The Nizkor Project: Remembering the Holocaust (Shoah)

Shofar FTP Archive File: people/z/zundel.ernst/press/enough-already.971017


Archive/File: people/z/zundel.ernst/press/enough-already.971017
Last-Modified: 1997/10/18

Source: The Globe And Mail, Friday, October 17, 1997, (A26 (Lead Editorial))
                              
                           Bad law
                        goes on line
                              
Of course he's wrong. Ernst Zundel -- Holocaust denier,
Jewish conspiracy theorist, white supremacist -- is a
classic delusional case: he believes in things that are
demonstrably false. As for Canadian society, it suffers from
a delusion of its own: that the best way to deal with the
Ernst Zundels of the world is to pass a law and throw them
in jail, rather than debating with them or ignoring them.
This mistaken belief is perhaps not so pernicious as Mr.
Zundel's, but it is, troublingly, considerably more
widespread.

Belief in the virtue and necessity of prosecuting someone
with whom we disagree, and with whom all people of good
sense should disagree, explains why Ernst Zundel is before
the courts, yet again. This time he's accused of spreading
hate via the telephone lines, by means of a California-based
Internet site. Telephonic communication can be, by an
unfortunate act of Parliament, regulated under the Canadian
Human Rights Act by the Canadian Human Rights Commission.
The body cannot vet books or magazines or newspapers, but it
now alleges that material published on line is within its
reach. We hope the courts will decide otherwise. And
Parliament could, of course, amend the law.

The big issue, however, is not whether speech can or should
be regulated on the Internet. The answer is an unqualified
yes: if there are illegal things on the Net -- child
pornography, for example, or a death threat -- they were put
there by somebody. That somebody is subject to the laws of
the land. A death threat in cyberspace is a death threat all
the same. Though the breadth and complexity of the Internet
can be a challenge, it would be absurd to argue that that
which is legal in virtual reality could at the same time be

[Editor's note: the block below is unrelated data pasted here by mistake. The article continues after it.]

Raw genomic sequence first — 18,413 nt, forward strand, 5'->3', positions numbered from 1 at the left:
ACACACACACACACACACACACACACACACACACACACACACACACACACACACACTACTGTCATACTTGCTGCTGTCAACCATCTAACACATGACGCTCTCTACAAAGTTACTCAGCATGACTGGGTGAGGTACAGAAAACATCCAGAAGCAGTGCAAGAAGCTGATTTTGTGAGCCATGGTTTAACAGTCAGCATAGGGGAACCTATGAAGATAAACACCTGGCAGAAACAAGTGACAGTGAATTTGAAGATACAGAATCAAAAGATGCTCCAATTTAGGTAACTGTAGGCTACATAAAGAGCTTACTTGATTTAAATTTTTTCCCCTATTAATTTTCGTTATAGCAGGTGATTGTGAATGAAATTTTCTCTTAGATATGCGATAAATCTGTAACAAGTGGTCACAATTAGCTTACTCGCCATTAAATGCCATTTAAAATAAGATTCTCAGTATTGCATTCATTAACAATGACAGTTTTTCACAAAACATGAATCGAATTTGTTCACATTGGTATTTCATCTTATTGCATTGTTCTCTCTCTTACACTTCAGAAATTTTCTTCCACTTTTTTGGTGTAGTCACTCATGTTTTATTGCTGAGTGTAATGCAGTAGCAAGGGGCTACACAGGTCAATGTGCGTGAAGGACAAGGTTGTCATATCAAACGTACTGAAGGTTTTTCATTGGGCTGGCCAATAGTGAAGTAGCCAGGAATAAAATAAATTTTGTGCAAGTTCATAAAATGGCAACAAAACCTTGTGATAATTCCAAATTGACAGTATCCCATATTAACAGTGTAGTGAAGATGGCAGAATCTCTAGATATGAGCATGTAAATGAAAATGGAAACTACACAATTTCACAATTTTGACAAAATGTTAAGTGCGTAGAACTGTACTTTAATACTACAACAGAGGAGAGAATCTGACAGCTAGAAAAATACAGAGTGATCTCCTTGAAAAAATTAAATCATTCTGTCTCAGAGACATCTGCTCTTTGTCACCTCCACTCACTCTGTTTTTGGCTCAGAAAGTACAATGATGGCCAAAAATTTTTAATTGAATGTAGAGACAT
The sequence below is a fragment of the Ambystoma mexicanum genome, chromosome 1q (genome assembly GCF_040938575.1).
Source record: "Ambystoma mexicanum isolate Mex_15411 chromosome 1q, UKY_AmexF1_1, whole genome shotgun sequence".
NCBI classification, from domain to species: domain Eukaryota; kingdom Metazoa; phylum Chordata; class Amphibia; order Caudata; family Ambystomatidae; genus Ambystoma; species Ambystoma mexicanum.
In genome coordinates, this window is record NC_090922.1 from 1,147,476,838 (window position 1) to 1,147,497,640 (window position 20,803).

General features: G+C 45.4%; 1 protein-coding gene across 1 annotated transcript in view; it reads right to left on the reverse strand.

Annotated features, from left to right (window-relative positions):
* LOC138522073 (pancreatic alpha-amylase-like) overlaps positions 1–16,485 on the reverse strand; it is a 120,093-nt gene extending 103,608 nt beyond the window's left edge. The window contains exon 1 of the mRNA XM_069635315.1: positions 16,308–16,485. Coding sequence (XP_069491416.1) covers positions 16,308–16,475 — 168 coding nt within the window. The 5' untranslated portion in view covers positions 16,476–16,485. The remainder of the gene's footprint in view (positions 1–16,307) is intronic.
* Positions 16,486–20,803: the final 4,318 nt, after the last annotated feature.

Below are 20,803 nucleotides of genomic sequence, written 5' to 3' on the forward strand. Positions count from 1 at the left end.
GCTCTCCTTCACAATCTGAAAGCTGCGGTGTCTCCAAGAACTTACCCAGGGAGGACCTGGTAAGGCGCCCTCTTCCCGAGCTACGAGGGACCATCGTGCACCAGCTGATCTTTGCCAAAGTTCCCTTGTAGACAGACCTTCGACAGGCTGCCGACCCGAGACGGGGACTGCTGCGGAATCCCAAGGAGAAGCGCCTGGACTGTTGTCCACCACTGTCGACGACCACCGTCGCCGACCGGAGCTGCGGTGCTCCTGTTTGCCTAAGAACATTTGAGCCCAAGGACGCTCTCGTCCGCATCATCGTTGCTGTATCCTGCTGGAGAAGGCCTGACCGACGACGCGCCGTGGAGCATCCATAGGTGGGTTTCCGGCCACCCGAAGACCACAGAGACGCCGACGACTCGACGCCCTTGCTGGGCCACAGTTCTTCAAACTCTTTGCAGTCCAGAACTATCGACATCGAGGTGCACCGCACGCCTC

illegal out here in real reality.

This latest prosecution of Mr. Zundel is not, therefore,
misguided because the Internet should somehow be accorded
greater freedom than other forms of speech. It doesn't
matter where he spreads his wrong-headed, hateful message:
whether on a street corner, in a newspaper or on a Web site,
what he has to say is wrong. It should also be legal. If
free speech is to mean anything, then we must treat our
country as a true marketplace of ideas, where Mr. Zundel is
free to hawk his wares -- and Canadians are free to decline
them.

The Canadian marketplace does not, unfortunately, work
precisely like that. Though the Supreme Court struck down
the so-called false-news section of the Criminal Code, under
which Mr. Zundel was prosecuted in the 1980s, it upheld the
hate-speech provision of the Code. We believe that this law
is in error, but in any case it is not being employed
against Mr. Zundel. Last year, Ontario's Attorney-General
dropped charges against Mr. Zundel under the hate law,
citing lack of evidence. This Human Rights Act prosecution
is a new backdoor that should never have been opened.

Aside from our principled objections to prosecutions of
hatemongers on free speech grounds, there are also some very
practical considerations weighing heavily in favour of the
marketplace-of-ideas approach. Consider: Were it not for the
two decades worth of judges and juries and Crown prosecutors
thrown at Mr. Zundel, who would have ever heard of him? His
ideas would go the way of other products nobody wants,
rotting in silence.

Instead, thanks to the forces arrayed against him, Mr.
Zundel is offered, again and again, a soapbox from which to
preach his own bitter lunacies. His name, which would be
thankfully unknown to Canadians were it not for repeated
attempts at prosecution, has appeared in 483 different
articles in The Globe and Mail over the past 20 years.
Absent the prosecutions, Mr. Zundel wouldn't be newsworthy.

Enough already. Leave this little man alone. Give him that
which he dreads most: a long, cold silence.


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